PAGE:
4. whitescrubs2012

    Career prospects in NM?

    If you're not a graduate of an accredited program in NM, the word on the street is that it's especially tough to get a job as a new grad in NM. In fact, it's tough for anyone. Definitely not an "easy" place to start out w/ no experience, unless, perhaps, you want to try the far-flung places, like small communities outside of the larger cities/towns.
  5. whitescrubs2012

    Jobs for New ADN Grad RN? Bleak outlook or glimmer of hope?

    Thanks to all for your input and suggestions!
  6. whitescrubs2012

    Jobs for New ADN Grad RN? Bleak outlook or glimmer of hope?

    Miss Nurse, Thanks so much for your hopeful reply! I'm really glad to hear that there's a need for nurses in the Baltimore area. Were you working for the agencies w/o a BSN? Were the agencies placing you in local hospitals? Thanks, again, for sharing your experience!
  7. Hi Maryland Nurses, I'm looking into working as a nurse in the Baltimore area as a brand-new RN grad from an out-of-state ADN program. Regionally, the program is well respected, but in MD, no one will have heard of it. So, as a new ADN grad RN w/o experience under her belt, would I have a prayer getting hired anywhere? I do have BS and MS degrees in other fields, but I know: within the field of nursing, other degrees are mostly moot. Maybe if I stated my (honest) intention to earn my BSN in the immediate future? Maybe there are small/inner-city hospitals that hire new ADN grads? Has anyone had any experience with this in Baltimore or nearby areas? Thanks in advance for any help/knowledge you can share! It's much appreciated.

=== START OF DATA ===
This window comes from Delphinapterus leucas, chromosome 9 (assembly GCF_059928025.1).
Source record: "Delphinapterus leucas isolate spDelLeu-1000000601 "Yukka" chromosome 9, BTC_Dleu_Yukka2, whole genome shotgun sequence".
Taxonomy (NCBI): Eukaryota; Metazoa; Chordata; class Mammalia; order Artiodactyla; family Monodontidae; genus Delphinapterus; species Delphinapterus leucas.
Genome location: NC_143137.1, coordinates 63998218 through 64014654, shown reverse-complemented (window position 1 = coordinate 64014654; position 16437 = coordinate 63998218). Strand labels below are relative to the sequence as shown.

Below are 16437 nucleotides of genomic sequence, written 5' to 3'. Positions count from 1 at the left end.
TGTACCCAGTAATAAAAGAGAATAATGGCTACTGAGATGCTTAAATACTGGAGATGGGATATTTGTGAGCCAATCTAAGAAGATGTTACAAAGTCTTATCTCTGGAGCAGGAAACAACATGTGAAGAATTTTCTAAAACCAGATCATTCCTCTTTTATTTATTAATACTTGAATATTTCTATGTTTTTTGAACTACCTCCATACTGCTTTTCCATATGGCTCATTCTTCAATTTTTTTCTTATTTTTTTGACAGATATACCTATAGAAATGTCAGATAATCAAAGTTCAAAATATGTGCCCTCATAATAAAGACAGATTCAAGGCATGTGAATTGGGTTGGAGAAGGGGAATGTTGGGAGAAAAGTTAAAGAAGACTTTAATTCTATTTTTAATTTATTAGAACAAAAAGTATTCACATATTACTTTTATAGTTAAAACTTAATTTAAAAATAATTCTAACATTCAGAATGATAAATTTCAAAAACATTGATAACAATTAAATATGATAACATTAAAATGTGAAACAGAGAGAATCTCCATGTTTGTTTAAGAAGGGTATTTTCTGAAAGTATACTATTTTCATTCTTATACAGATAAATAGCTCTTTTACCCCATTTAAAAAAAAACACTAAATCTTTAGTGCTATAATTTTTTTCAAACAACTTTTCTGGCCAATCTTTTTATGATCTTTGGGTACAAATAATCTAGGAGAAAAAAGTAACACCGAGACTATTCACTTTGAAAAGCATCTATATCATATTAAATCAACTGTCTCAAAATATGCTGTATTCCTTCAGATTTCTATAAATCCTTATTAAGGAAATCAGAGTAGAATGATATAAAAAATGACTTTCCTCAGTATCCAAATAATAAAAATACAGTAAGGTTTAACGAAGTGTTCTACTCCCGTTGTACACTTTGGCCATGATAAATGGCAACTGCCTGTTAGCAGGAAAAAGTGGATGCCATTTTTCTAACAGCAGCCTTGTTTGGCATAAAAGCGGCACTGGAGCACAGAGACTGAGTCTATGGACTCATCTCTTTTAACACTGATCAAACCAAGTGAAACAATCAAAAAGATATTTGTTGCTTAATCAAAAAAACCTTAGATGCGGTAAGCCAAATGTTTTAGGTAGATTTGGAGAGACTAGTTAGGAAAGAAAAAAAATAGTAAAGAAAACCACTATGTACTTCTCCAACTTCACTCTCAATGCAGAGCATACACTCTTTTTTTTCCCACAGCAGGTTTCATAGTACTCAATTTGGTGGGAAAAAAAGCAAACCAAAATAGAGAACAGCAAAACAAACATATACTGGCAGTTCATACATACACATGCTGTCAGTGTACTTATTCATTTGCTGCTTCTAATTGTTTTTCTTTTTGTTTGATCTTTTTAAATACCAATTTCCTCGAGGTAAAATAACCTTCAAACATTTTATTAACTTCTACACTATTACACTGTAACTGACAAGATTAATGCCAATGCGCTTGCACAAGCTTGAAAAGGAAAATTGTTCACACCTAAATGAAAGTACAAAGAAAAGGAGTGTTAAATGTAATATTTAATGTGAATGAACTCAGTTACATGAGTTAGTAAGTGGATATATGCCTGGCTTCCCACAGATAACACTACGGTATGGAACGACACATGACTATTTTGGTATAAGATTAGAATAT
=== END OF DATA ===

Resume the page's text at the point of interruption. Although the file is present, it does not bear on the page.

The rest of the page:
8. whitescrubs2012

    SFCC or CNM?Accepted at both where do I go?

    ...in a nutshell, if you don't want to spend an extravagant amount of money and you have a high tolerance for disorganization/can roll w/ the punches, CNM is the way to go. I don't regret it.
  9. whitescrubs2012

    SFCC or CNM?Accepted at both where do I go?

    CNM has a sophisticated SIM lab -- although, in my experience, it's not often used. The semester begins w/ some on-campus labs, but most of your time is spent doing the real thing: you're in the hospital, working with real patients, shadowing real nurses. In clinical, 8 students:instructor, max; in a class setting, it depends on the size of your class as a whole. My class is relatively small, so there are only @ 20-30 of us in a lecture. We don't use UNM facilities, but I will say that CNM's SIM lab (inc med room) is BRAND new, as is their nursing building. It's probably more up-to-date than UNM's facilities.
  10. whitescrubs2012

    Applying to CNM in Feb 2013 and wanting info

    I can't recall exactly how long it was, but I think it was somewhere between 1-2 months. Also, I remember that they told us they'd let us know by a certain date...then rescinded and told us they wouldn't let us know until a few weeks later than anticipated. Be prepared to go with the flow; this is par for the course.
  11. whitescrubs2012

    Applying to CNM in Feb 2013 and wanting info